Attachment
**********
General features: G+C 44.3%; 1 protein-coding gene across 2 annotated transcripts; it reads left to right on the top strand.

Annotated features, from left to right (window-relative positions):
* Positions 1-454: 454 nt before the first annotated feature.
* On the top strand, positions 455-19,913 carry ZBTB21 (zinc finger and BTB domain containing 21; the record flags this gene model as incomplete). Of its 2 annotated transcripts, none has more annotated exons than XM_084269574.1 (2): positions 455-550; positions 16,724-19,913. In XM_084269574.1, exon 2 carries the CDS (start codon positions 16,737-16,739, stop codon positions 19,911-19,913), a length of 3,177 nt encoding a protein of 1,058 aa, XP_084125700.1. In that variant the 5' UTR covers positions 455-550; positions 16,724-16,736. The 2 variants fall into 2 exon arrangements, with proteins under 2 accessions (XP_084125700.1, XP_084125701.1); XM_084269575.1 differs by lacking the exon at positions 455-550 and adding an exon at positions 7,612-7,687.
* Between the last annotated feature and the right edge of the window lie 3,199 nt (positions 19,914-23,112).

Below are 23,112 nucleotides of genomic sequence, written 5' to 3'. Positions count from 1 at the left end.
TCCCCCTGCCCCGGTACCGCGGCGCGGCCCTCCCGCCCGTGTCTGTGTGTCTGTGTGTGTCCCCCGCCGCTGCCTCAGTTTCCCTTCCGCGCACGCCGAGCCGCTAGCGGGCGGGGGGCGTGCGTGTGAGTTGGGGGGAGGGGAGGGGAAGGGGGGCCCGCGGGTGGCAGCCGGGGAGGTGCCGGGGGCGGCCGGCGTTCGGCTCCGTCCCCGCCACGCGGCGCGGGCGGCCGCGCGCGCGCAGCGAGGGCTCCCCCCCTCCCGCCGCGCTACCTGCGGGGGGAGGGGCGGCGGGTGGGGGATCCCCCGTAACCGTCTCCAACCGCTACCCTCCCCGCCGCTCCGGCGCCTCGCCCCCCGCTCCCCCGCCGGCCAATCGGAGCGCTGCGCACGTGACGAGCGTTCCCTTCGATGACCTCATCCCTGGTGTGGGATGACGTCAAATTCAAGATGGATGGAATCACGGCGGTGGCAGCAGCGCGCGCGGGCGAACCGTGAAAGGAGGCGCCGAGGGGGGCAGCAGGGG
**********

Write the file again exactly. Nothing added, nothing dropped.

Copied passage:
General features: G+C 44.3%; 1 protein-coding gene across 2 annotated transcripts; it reads left to right on the top strand.

Annotated features, from left to right (window-relative positions):
* Positions 1-454: 454 nt before the first annotated feature.
* On the top strand, positions 455-19,913 carry ZBTB21 (zinc finger and BTB domain containing 21; the record flags this gene model as incomplete). Of its 2 annotated transcripts, none has more annotated exons than XM_084269574.1 (2): positions 455-550; positions 16,724-19,913. In XM_084269574.1, exon 2 carries the CDS (start codon positions 16,737-16,739, stop codon positions 19,911-19,913), a length of 3,177 nt encoding a protein of 1,058 aa, XP_084125700.1. In that variant the 5' UTR covers positions 455-550; positions 16,724-16,736. The 2 variants fall into 2 exon arrangements, with proteins under 2 accessions (XP_084125700.1, XP_084125701.1); XM_084269575.1 differs by lacking the exon at positions 455-550 and adding an exon at positions 7,612-7,687.
* Between the last annotated feature and the right edge of the window lie 3,199 nt (positions 19,914-23,112).

Below are 23,112 nucleotides of genomic sequence, written 5' to 3'. Positions count from 1 at the left end.
TCCCCCTGCCCCGGTACCGCGGCGCGGCCCTCCCGCCCGTGTCTGTGTGTCTGTGTGTGTCCCCCGCCGCTGCCTCAGTTTCCCTTCCGCGCACGCCGAGCCGCTAGCGGGCGGGGGGCGTGCGTGTGAGTTGGGGGGAGGGGAGGGGAAGGGGGGCCCGCGGGTGGCAGCCGGGGAGGTGCCGGGGGCGGCCGGCGTTCGGCTCCGTCCCCGCCACGCGGCGCGGGCGGCCGCGCGCGCGCAGCGAGGGCTCCCCCCCTCCCGCCGCGCTACCTGCGGGGGGAGGGGCGGCGGGTGGGGGATCCCCCGTAACCGTCTCCAACCGCTACCCTCCCCGCCGCTCCGGCGCCTCGCCCCCCGCTCCCCCGCCGGCCAATCGGAGCGCTGCGCACGTGACGAGCGTTCCCTTCGATGACCTCATCCCTGGTGTGGGATGACGTCAAATTCAAGATGGATGGAATCACGGCGGTGGCAGCAGCGCGCGCGGGCGAACCGTGAAAGGAGGCGCCGAGGGGGGCAGCAGGGG